Another quarter over, another one in the books for current late night king Jimmy Fallon.
NBC's "Tonight Show" topped the most recent three-month period with an average of 3.9 million total viewers, and a 1.12 rating in the advertiser-sought 18-49 demographic, according to Nielsen's "most current" data, which includes Live 7 Day numbers where available.
Fallon's figures handily beat closest competition "The Late Show" and "Jimmy Kimmel Live!"
The outright (both total viewers and demo ratings) Fallon victory marks his fifth straight, four of which came on his own. The former "Late Night" host and his "Tonight" predecessor Jay Leno shared Q1 of 2014 behind the 11:35 p.m. desk.
This makes 13 straight quarters for "The Tonight Show" alone at the top. David Letterman last bested the NBC show in ratings during 2011's Q4, and that was a super-tight 0.88 to 0.87 demo triumph.
In total viewers alone, "Tonight" has now taken 20 in a row. It was last runner-up by that metric came over the quarter of Conan O'Brien's departure and Leno's return. Letterman secured a 200,000-plus viewer victory during that awkward NBC period.
This time, Letterman's CBS show was second in total viewers over those 90-odd days, averaging a rounded 2.8 million viewers. Kimmel was close with 2.7 million, although the data shows that he actually only lost by 39,000 viewers a night. Kimmel's ABC talker can claim second place in the main demo, posting a 0.63.
Letterman was not third, however -- that honor goes to Jon Stewart's "The Daily Show," with a 0.76 rating. The Comedy Central program was fourth in total viewers, with a 1.8 million average. Stewart is surely helped by the delayed viewing aspect of this particular Nielsen measurement, something Letterman doesn't command much of. But Dave wasn't fifth in the key adult group either -- that distinction went to "Last Week Tonight's" John Oliver (0.62), who puts up just one show per week. Then, finally, comes Letterman.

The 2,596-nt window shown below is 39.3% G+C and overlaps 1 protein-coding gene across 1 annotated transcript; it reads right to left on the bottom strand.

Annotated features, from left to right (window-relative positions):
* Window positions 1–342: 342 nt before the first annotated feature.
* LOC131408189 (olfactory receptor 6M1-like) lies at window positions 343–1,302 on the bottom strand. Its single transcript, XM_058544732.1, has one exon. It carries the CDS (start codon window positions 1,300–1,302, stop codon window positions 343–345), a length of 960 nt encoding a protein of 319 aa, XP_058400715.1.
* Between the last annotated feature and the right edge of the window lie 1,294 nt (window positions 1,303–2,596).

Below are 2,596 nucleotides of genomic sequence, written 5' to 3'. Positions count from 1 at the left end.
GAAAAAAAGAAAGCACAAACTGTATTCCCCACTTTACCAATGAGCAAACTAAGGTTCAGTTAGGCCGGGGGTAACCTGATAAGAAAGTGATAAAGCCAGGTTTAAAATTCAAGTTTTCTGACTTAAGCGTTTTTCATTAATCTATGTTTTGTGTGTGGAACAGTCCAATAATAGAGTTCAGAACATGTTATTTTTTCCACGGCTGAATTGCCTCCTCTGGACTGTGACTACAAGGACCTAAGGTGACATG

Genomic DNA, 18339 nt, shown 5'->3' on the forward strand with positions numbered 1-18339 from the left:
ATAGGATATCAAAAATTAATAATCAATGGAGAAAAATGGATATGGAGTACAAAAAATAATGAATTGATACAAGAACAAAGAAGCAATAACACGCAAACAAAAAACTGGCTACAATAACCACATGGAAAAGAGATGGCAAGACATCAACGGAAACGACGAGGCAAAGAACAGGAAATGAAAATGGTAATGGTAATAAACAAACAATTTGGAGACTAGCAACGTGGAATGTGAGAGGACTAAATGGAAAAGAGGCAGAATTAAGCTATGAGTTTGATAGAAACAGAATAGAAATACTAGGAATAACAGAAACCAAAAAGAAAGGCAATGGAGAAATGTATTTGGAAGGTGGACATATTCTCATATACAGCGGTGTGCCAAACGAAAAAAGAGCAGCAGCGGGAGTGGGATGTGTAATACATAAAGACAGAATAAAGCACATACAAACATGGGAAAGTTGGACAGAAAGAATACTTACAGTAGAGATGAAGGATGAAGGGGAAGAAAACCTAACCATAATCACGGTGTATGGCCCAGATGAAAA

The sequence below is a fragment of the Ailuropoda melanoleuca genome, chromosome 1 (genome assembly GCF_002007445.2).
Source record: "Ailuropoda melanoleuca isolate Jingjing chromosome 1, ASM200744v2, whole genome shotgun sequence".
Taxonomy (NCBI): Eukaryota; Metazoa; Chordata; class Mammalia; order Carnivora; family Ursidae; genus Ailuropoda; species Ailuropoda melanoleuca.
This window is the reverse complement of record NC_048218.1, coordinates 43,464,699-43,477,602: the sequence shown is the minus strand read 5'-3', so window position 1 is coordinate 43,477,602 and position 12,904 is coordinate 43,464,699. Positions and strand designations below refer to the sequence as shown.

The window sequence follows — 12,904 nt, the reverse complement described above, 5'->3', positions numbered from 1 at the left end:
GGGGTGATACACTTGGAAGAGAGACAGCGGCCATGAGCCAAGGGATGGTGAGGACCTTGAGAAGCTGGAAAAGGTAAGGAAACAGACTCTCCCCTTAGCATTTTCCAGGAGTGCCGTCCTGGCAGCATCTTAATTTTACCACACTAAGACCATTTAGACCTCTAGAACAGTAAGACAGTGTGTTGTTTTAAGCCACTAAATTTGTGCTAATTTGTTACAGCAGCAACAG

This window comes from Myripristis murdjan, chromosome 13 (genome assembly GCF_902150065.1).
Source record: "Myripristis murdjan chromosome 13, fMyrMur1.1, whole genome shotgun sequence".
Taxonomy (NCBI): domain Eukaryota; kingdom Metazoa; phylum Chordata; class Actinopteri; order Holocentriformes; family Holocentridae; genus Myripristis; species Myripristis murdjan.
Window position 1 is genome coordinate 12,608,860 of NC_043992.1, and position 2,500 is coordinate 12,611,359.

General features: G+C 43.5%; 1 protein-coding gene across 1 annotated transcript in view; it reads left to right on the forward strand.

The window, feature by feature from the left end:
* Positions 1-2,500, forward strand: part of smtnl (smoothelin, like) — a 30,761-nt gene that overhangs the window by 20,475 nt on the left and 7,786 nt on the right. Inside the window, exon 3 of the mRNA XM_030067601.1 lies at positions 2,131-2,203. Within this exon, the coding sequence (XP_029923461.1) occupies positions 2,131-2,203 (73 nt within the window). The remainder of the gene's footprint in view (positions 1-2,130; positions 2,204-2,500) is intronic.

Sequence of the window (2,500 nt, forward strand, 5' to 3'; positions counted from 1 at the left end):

It is important to note that "The Daily Show" and "Last Week Tonight" also run earlier and shorter -- both important for awake audience and averages. Therefore, holding all shows on this chart to the same standards would be an admittedly apples-to-oranges comparison, despite the common day part. That said, Oliver's pay-TV platform makes his solid numbers even more impressive at a deeper glance.
The fewest viewers overall on late night goes to Chris Hardwick's "@midnight," and by a pretty wide margin. To be fair, the Comedy Central program topped a few shows in average demo rating.
Here are the full late-night Q1 standings and statistics: